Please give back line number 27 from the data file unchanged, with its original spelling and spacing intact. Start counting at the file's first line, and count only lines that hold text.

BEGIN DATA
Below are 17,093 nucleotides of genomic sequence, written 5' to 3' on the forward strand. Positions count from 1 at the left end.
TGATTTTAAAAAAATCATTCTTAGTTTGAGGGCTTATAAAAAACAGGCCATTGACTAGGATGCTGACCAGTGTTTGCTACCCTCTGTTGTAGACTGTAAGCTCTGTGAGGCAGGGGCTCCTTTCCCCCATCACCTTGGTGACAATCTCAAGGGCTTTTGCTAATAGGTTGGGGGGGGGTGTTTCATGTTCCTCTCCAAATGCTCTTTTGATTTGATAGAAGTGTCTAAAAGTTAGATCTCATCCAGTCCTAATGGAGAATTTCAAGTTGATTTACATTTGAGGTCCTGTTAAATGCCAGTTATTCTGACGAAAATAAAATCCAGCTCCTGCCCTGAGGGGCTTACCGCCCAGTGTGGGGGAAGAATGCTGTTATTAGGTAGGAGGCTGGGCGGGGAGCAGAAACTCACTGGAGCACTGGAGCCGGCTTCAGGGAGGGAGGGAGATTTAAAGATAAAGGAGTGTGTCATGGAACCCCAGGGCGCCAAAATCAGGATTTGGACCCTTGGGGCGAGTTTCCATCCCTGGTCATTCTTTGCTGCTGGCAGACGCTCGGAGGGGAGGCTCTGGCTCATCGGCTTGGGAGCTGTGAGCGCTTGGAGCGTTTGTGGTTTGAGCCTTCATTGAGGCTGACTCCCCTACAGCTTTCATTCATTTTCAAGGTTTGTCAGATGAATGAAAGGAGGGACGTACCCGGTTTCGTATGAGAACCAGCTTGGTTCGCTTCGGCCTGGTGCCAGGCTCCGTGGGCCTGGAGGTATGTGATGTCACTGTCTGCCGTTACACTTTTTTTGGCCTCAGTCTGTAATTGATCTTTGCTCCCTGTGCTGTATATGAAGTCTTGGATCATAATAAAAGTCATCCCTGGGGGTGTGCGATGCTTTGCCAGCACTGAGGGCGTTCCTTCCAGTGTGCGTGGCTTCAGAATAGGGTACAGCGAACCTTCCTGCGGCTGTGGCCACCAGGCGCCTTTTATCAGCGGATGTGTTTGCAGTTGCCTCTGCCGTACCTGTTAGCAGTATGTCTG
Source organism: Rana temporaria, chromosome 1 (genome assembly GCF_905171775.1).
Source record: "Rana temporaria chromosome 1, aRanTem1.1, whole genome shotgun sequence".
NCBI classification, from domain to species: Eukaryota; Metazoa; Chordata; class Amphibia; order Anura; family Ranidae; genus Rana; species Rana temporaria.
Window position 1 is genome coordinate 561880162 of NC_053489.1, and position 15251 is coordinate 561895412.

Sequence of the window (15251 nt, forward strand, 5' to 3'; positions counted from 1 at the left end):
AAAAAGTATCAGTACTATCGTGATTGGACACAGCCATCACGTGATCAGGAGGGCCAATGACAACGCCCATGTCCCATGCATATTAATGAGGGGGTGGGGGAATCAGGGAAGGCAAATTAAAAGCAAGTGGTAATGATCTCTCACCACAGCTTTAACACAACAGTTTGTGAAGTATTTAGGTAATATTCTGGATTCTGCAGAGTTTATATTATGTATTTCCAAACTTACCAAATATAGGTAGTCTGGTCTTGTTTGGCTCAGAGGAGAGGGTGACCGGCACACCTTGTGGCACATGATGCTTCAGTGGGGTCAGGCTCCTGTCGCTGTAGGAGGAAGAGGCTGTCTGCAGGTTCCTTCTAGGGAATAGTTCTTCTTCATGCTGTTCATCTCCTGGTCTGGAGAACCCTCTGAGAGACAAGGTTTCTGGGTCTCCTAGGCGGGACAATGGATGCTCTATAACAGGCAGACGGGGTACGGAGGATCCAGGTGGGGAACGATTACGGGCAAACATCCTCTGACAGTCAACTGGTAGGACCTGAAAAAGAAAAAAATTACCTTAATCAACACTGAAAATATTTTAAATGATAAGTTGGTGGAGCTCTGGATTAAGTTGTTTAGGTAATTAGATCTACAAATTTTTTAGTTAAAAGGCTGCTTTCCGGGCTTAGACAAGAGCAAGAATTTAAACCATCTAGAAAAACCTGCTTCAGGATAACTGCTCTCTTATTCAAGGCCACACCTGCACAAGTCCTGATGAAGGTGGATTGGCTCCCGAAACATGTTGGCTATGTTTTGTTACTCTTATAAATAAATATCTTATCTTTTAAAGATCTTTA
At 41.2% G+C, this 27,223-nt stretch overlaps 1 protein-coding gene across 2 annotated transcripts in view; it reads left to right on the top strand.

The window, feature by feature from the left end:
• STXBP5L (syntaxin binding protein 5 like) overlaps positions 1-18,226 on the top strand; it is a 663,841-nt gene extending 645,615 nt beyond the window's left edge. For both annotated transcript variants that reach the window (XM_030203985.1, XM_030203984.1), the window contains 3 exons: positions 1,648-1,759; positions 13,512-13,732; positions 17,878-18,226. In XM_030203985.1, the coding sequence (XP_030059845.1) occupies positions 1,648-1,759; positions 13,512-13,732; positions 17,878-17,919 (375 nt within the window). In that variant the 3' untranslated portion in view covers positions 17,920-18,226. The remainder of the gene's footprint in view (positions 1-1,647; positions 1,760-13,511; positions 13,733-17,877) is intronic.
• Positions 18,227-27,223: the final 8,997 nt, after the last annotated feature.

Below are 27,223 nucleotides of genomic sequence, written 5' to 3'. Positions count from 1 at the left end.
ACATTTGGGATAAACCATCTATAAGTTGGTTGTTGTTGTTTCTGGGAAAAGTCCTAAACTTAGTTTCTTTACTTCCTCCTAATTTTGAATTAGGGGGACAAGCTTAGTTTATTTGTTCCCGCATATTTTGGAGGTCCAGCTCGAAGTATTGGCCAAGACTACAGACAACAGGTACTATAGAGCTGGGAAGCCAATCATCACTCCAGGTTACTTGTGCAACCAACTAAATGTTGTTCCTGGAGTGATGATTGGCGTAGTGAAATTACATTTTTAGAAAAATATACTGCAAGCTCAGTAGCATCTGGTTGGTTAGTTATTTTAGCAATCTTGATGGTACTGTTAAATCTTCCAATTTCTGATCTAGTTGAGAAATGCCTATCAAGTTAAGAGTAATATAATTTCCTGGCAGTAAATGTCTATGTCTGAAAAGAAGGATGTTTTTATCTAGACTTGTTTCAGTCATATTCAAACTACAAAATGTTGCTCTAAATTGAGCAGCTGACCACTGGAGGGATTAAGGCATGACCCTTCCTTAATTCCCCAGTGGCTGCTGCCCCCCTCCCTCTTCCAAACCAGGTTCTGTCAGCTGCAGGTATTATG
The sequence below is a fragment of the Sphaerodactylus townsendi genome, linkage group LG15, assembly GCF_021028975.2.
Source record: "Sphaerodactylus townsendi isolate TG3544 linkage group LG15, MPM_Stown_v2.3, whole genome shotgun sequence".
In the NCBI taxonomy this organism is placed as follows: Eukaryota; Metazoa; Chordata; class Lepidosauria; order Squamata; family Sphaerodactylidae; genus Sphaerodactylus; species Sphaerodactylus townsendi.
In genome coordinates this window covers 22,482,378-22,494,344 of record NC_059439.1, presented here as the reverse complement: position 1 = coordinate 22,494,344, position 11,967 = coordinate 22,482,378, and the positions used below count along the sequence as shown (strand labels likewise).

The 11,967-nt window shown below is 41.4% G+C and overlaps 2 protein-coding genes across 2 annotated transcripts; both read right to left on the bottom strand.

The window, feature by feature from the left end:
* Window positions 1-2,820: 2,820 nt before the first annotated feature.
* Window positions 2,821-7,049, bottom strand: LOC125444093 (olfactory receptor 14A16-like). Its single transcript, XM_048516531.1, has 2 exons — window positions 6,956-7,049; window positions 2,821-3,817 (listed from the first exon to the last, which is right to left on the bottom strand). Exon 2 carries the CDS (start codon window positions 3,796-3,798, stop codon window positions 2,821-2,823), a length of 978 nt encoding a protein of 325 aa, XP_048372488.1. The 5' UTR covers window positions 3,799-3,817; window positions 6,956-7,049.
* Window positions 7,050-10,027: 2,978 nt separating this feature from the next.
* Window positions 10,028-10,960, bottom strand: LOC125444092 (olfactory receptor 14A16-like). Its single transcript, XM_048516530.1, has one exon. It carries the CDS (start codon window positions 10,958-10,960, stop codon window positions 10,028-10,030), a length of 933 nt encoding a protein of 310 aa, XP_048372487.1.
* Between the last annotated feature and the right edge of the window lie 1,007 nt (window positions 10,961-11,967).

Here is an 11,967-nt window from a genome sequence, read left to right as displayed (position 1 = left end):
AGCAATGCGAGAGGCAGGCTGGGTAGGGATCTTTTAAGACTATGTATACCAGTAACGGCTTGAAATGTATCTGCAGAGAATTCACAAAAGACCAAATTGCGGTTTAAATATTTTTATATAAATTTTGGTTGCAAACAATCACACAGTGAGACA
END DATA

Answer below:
AGCAATGCGAGAGGCAGGCTGGGTAGGGATCTTTTAAGACTATGTATACCAGTAACGGCTTGAAATGTATCTGCAGAGAATTCACAAAAGACCAAATTGCGGTTTAAATATTTTTATATAAATTTTGGTTGCAAACAATCACACAGTGAGACA